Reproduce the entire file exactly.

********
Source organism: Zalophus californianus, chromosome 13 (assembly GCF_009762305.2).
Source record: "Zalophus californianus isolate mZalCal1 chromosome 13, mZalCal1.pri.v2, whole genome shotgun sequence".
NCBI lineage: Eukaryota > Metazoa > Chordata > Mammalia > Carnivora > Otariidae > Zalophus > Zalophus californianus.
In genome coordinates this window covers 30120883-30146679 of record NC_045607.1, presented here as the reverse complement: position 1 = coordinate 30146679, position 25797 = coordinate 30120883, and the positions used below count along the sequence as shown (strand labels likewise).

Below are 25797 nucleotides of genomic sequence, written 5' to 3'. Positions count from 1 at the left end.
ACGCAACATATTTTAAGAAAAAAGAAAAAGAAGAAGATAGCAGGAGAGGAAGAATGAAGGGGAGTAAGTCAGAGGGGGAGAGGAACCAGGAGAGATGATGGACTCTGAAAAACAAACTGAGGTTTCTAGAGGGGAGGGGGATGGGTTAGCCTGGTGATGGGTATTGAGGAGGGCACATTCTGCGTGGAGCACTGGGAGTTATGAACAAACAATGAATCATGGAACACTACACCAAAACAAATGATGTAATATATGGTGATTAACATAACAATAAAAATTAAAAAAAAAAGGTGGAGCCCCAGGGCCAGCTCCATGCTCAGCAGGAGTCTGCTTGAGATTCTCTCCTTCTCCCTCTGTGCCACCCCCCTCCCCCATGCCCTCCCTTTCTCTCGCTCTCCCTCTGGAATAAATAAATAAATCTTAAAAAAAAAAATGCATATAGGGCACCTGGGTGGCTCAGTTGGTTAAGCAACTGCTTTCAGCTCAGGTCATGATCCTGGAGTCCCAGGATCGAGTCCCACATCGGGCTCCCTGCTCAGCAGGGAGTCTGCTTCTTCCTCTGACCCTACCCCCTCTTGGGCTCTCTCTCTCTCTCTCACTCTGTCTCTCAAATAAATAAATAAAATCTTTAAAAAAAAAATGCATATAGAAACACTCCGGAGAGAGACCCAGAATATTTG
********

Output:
Source organism: Zalophus californianus, chromosome 13 (assembly GCF_009762305.2).
Source record: "Zalophus californianus isolate mZalCal1 chromosome 13, mZalCal1.pri.v2, whole genome shotgun sequence".
NCBI lineage: Eukaryota > Metazoa > Chordata > Mammalia > Carnivora > Otariidae > Zalophus > Zalophus californianus.
In genome coordinates this window covers 30120883-30146679 of record NC_045607.1, presented here as the reverse complement: position 1 = coordinate 30146679, position 25797 = coordinate 30120883, and the positions used below count along the sequence as shown (strand labels likewise).

Below are 25797 nucleotides of genomic sequence, written 5' to 3'. Positions count from 1 at the left end.
ACGCAACATATTTTAAGAAAAAAGAAAAAGAAGAAGATAGCAGGAGAGGAAGAATGAAGGGGAGTAAGTCAGAGGGGGAGAGGAACCAGGAGAGATGATGGACTCTGAAAAACAAACTGAGGTTTCTAGAGGGGAGGGGGATGGGTTAGCCTGGTGATGGGTATTGAGGAGGGCACATTCTGCGTGGAGCACTGGGAGTTATGAACAAACAATGAATCATGGAACACTACACCAAAACAAATGATGTAATATATGGTGATTAACATAACAATAAAAATTAAAAAAAAAAGGTGGAGCCCCAGGGCCAGCTCCATGCTCAGCAGGAGTCTGCTTGAGATTCTCTCCTTCTCCCTCTGTGCCACCCCCCTCCCCCATGCCCTCCCTTTCTCTCGCTCTCCCTCTGGAATAAATAAATAAATCTTAAAAAAAAAAATGCATATAGGGCACCTGGGTGGCTCAGTTGGTTAAGCAACTGCTTTCAGCTCAGGTCATGATCCTGGAGTCCCAGGATCGAGTCCCACATCGGGCTCCCTGCTCAGCAGGGAGTCTGCTTCTTCCTCTGACCCTACCCCCTCTTGGGCTCTCTCTCTCTCTCTCACTCTGTCTCTCAAATAAATAAATAAAATCTTTAAAAAAAAAATGCATATAGAAACACTCCGGAGAGAGACCCAGAATATTTG